These are some of the oppositional issues I have with the article of Anushka Asthana, Heather Stewart and Nicholas Watt. It is however not the only article, because there are a few sides to the EEC at present, a pressing issue of refugees is an element and it is partially driving Brexit too. The article of a debatable level here is ‘EU acting like ‘human trafficker’ of refugees, says Austrian minister‘, the core of this is “Sebastian Kurz said that “in Greece refugees are being waved through to the heart of Europe. That is simply unacceptable in the long run. The European Union cannot act like a human trafficker.” Restoring the Dublin and Schengen agreements, he said, had to be a priority at the meeting between the EU leaders and Turkey“, as I stated before, it is like listening to someone who lost touch with reality (to some extent). In the first, the EU are not trafficking in refugees. Greece is completely overwhelmed by those refugees arriving via Turkish smugglers. Greece has no infrastructure to deal with the issue and the bulk of all the refugees do not want to stay in Greece, they want to go to a German or English speaking nation, in a pinch a French speaking nation would suffice. That is a clear fact as we have seen it for a long time, in addition, the part “had to be a priority at the meeting between the EU leaders and Turkey” here he seems completely intent of not calling the kettle black, because Turkey is massively responsible for the mess at his borders, as well as the Greek borders. Allowing free passes to smugglers and looking the other way as thousands of refugees are making for Greece. It seems that this short-sightedness is also fuel for both Brexit and Frexit. Now, I will immediately accept that Austria and Germany are getting swamped too. There is an issue, no one denies that, but taking Greece out of the solution was a really bad idea, especially as Turkey is part of the mess, not part of any solution. As the borders in Germany are back up, as borders close, we see another quote. When we read “Yet there will be little sympathy for Berlin from Hungary, Italy or Greece, which are bearing the brunt of the mass arrivals of people from Syria, Iraq, Eritrea and Afghanistan“, which is fair enough. Yet, as stated earlier: “This proposition is in line with the decision in Maastricht Urteil (BVerfGE 89, 155 of 12 October 1993) where the German Constitutional Court stated that the States are still ‘the Masters of the Treaties’ and can always decide to abandon the EU, revoking their acts of accession by a contrary unilateral denunciation“, the intersections of the two situations is found in the works of Juli Zeh.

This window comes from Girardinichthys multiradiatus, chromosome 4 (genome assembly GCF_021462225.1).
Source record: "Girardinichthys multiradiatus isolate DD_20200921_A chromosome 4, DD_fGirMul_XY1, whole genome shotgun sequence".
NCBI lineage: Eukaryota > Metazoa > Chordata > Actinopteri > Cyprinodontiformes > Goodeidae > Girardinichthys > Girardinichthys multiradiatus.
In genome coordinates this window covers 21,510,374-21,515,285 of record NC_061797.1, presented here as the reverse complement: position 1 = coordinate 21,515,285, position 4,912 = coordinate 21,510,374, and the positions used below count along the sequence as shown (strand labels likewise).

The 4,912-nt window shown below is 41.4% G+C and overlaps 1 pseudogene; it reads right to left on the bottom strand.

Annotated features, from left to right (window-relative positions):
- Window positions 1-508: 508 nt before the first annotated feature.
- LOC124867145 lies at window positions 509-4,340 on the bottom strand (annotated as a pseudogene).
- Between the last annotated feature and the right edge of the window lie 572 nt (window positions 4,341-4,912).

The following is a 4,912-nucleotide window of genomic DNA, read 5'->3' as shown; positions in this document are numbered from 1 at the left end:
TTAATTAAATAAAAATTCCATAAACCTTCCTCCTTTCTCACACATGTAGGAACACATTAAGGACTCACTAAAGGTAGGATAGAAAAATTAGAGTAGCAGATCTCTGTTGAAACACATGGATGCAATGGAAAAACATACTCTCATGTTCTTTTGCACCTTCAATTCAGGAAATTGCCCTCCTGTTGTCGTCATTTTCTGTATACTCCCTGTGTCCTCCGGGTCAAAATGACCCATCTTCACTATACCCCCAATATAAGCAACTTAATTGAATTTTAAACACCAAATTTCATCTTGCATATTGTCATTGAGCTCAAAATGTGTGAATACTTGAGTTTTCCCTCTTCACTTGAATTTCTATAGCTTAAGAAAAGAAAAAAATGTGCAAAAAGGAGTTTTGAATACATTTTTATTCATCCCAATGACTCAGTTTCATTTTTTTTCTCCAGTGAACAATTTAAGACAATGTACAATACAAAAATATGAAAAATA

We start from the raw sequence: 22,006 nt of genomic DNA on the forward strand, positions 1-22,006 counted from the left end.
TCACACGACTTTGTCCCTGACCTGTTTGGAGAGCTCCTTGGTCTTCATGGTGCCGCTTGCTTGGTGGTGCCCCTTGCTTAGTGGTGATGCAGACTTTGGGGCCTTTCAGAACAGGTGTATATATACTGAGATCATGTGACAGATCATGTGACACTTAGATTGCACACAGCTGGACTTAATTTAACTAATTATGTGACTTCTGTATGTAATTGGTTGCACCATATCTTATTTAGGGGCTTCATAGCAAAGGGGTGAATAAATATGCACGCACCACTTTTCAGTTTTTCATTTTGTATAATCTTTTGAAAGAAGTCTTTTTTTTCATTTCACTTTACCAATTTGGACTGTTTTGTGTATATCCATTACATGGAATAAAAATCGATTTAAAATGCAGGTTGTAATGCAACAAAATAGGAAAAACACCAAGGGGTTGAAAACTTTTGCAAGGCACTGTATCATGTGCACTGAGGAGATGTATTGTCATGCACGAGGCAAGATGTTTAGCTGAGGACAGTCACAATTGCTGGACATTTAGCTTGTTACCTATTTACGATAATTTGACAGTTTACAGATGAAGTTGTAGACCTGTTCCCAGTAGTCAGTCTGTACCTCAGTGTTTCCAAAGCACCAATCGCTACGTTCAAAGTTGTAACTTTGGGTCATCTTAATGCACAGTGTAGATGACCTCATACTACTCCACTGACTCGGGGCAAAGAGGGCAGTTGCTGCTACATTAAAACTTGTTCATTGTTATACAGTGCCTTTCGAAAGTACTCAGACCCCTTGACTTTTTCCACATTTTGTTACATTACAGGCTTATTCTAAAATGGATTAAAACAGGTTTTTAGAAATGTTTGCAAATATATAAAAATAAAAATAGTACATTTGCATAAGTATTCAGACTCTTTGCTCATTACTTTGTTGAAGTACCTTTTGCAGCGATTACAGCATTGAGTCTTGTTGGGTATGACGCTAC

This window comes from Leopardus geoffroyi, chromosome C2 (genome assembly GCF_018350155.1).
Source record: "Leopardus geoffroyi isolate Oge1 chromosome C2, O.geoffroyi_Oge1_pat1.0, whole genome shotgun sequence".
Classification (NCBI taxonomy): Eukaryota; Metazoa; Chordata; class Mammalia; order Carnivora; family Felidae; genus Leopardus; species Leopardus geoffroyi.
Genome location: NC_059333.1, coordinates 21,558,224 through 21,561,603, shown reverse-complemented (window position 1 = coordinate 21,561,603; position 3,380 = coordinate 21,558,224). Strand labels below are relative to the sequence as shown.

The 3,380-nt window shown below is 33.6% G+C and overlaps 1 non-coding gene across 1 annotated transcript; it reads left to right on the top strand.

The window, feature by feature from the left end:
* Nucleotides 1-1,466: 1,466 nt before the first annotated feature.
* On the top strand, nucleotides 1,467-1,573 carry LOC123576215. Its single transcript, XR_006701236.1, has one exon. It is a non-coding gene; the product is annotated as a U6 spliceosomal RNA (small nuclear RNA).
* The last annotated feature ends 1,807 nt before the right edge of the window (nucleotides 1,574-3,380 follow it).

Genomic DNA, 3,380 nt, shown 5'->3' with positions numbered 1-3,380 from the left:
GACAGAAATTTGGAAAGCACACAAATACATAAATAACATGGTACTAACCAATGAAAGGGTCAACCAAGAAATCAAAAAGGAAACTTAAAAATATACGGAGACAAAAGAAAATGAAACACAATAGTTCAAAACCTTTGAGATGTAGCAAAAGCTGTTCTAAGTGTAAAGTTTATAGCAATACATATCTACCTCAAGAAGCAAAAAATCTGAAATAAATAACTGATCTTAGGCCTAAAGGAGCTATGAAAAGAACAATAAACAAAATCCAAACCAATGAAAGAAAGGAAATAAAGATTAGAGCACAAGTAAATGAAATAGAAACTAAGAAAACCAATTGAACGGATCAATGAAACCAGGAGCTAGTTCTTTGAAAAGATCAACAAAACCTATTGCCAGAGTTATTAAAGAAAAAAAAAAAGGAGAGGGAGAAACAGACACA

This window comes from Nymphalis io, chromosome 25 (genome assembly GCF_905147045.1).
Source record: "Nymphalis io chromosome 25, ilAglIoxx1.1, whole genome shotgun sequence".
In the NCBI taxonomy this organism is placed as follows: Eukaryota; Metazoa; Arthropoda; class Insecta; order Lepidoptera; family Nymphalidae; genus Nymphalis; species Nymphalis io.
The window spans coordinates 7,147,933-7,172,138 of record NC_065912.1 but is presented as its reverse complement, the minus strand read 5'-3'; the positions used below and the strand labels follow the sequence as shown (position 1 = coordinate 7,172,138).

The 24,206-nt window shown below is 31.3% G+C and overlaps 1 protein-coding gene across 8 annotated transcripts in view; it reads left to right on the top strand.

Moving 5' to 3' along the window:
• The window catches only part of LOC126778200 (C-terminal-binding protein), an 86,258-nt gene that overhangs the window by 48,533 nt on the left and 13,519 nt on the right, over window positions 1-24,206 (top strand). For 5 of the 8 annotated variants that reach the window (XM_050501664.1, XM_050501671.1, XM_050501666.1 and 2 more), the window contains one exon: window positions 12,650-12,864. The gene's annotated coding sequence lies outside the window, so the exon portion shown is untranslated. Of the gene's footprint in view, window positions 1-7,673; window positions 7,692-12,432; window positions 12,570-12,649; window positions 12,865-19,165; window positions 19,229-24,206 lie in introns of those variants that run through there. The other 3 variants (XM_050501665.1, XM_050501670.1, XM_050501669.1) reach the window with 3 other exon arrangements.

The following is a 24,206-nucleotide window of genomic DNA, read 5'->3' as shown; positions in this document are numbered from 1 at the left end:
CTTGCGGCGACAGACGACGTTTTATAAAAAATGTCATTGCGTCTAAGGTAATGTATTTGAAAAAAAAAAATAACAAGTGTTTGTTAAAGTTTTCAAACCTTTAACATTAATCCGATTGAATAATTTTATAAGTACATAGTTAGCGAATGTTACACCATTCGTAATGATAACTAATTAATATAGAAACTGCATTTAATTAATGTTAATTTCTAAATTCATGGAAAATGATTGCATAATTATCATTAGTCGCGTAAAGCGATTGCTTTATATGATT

This now reflects also on the second issue, the first I described earlier, the second issue I skipped until now. This all comes from an article titled ‘Union Membership: Accession, Suspension of membership rights and unilateral withdrawal. Some reflections‘ by Jean-Victor Louis, an honorary Professor from the Free University of Brussels. In his reflections on Page 11, we see: “The future will say if the prevision of unilateral withdrawal will be a “source of pressures and blackmailing against the general interest” or prove to be a useful way out of undesirable changes in the working and orientation of the European Union. Juli Zeh concludes her in-depth analyses of the right of withdrawal by quoting an Estonian member who expressed “hope that this clause will never be used” and indeed she is right. We would like to suggest that the Union should conceive and put in practice an accession policy for the future in order to avoid unilateral withdrawals“.

The interesting part is that at no time any consideration is given to the accountability of national needs and national acts. Consider the overspending of the budget by 12 trillion euro’s (total EEC debt including UK), or the fact that the bulk of the European nations remain incapable of keeping a budget. One could argue that not unlike a contract, the presence of unfair terms are not binding on consumers and the trader may not rely on them. Is the European Union any difference?

The last one is not really that sellable, but the premise is, in addition, should certain parties be investigated for neglecting ‘their’ national need? That question arises from the initial PDF mentioned. Here we see: “As one author has written, there are three main reasons why the treaties were silent on withdrawal: first, it was in order to avoid putting question marks to the Member States’ commitment to the achievement of their shared objectives; second, it was because providing for the possibility of withdrawal might have increased its likelihood; and third, because to provide for this possibility would entail the daunting task of spelling out the procedure and consequences of withdrawal“, this now implies that the creating parties set up an unbalanced situation and in addition the elected politicians at the time did not do their homework and created a dangerous situation to their national need. Am I the only one asking the right question here?